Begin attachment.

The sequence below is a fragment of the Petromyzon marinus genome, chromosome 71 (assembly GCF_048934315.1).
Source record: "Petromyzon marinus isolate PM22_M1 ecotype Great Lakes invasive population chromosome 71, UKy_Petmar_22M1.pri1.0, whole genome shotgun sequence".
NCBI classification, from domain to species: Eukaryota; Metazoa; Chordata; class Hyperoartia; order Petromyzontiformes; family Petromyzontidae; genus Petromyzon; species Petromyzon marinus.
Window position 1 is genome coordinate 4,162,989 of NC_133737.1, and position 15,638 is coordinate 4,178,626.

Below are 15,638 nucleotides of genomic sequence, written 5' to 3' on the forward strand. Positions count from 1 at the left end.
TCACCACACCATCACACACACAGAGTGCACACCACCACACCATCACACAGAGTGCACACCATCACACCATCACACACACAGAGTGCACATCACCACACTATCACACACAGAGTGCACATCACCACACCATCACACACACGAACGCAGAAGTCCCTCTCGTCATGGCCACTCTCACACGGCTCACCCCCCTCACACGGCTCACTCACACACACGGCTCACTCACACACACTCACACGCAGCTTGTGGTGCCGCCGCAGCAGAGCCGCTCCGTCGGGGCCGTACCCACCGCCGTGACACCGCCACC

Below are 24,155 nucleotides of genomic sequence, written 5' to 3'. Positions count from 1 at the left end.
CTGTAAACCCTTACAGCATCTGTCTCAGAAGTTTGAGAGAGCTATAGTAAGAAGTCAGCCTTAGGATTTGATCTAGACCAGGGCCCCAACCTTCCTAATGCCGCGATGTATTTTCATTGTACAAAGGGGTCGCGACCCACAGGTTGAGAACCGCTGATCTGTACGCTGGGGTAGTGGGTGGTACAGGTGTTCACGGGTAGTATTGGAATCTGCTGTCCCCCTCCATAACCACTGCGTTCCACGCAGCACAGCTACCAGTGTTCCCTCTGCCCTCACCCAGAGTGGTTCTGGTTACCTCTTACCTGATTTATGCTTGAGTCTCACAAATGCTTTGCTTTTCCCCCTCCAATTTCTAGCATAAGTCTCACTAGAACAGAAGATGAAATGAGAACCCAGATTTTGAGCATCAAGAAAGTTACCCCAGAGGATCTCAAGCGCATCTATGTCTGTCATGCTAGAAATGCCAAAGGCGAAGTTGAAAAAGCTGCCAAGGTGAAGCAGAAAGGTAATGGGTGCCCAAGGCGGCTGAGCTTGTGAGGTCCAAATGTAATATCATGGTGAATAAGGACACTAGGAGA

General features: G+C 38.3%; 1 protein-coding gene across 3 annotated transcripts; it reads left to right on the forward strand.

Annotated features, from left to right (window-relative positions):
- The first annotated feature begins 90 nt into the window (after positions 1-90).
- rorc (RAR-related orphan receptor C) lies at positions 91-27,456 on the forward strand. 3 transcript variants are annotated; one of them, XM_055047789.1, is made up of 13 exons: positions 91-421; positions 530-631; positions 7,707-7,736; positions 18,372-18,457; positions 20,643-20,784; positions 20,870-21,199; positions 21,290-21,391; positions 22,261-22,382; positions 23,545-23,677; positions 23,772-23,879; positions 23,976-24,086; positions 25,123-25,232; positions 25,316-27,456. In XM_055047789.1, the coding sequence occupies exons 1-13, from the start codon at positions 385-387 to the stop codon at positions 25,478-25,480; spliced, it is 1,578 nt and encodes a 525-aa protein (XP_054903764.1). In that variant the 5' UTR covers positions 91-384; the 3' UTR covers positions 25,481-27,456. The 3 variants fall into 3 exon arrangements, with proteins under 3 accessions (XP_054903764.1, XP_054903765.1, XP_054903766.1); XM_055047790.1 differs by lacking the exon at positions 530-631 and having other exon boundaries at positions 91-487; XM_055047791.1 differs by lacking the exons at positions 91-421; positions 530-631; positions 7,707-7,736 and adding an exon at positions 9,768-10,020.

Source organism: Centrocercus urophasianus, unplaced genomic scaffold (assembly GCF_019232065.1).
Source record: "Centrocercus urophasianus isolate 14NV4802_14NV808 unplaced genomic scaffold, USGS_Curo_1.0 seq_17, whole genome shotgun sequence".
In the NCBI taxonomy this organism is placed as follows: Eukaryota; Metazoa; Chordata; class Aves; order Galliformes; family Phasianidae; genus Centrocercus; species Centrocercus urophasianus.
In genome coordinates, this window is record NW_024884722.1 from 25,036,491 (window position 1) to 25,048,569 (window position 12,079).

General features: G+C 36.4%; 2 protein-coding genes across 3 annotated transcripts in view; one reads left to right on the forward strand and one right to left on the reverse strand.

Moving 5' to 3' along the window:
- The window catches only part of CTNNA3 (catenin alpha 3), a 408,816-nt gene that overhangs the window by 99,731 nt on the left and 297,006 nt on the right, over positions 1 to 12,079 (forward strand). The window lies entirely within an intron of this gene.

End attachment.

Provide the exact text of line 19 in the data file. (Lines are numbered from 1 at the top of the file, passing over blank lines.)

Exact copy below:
- The window catches only part of CTNNA3 (catenin alpha 3), a 408,816-nt gene that overhangs the window by 99,731 nt on the left and 297,006 nt on the right, over positions 1 to 12,079 (forward strand). The window lies entirely within an intron of this gene.